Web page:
Affirmative experts are used to provide testimony on those factual issues for which you bear the burden of proof. For example, as the plaintiff in an antitrust price-fixing case, you might use an affirmative expert witness to demonstrate that the defendants’ agreement to set prices did, in fact, affect the market. Because you bear the burden of proof on this issue and because you are using this testimony in your case in chief, the expert would be considered an affirmative expert witness.


Affirmative experts can also be used by a defendant in asserting his affirmative defenses. These are not factual defenses (in other words, the defendant is not claiming that the facts as presented by the plaintiff are false), but are legal defenses, intended to bar even claims that would otherwise be factually and legally valid. For example, a common affirmative defense is a claim that the plaintiff failed to mitigate his damages. The defendant must demonstrate what the plaintiff could and should have done to limit his damages, and experts are often used in this context.

Rebuttal experts serve a very different purpose. A rebuttal expert is used essentially to contradict the opinions reached by an affirmative expert. Accordingly, a rebuttal expert seeks to demonstrate any incorrect and inaccurate methods used by the affirmative expert and to point out other methods or theories which the affirmative expert failed to consider. A rebuttal expert often points out facts which the affirmative expert has failed to analyze. Many times, but not always, he also offers his own opinion contrary to that of the affirmative expert. Basically, the rebuttal expert’s purpose is to convince the jury and the judge that they should reject the opinion of the affirmative expert and reach an alternative conclusion.

A rebuttal expert is sometimes employed when there is no affirmative expert at all. In those rare situations, the rebuttal expert’s testimony may be used generally to attack your adversary’s theory of the case. Although rarely used, this can be an effective strategy under the right circumstances.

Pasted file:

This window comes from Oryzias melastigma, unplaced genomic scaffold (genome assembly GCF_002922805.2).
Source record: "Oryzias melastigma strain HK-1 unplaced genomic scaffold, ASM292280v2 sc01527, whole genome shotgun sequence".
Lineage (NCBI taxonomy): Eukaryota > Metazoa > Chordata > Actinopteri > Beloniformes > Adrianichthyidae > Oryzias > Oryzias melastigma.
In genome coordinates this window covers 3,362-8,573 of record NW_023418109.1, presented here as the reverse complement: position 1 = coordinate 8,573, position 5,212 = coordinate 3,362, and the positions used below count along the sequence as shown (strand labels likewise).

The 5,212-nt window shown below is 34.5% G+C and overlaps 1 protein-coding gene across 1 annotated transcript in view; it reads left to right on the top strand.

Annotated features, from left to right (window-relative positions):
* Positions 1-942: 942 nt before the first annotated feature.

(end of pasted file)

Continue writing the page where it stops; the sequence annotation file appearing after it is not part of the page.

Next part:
Unfortunately, your need for a rebuttal expert is often determined by your adversary’s desire to hire an affirmative expert. If that occurs, you will be faced with the choice either to retain a rebuttal expert or to find some other means to limit the effect of your adversary’s expert. Either way, litigation costs are likely to increase.

For the commercial client, an interesting point of the survey on page 8 is that of the 297 trials with experts, over 22 percent of them involved business or commercial experts.

Experts are providing testimony on a wide range of commercial topics. For example, it is not uncommon for experts to testify regarding the “usage of trade” such as the way a particular industry generally interprets particular contract language or generally conducts its affairs. Experts are often used to engage in a forensic accounting. And, naturally, experts are used to determine commercial damages including lost profits, extended overhead charges and diminution in value of goodwill and other business assets.

All in all, expert witnesses are becoming more and more common. Although they can add great benefits to a case by better focusing the issues and ensuring that the attorneys better understand those issues, they can also greatly increase the costs. Not only will you have another set of professional fees to cover, but your adversary’s experts can often cost you time and money as you attempt to point out and correct the flaws in their analyses.

One thing is clear–as a commercial litigant, you need to be prepared for the unexpected issues that surround expert testimony.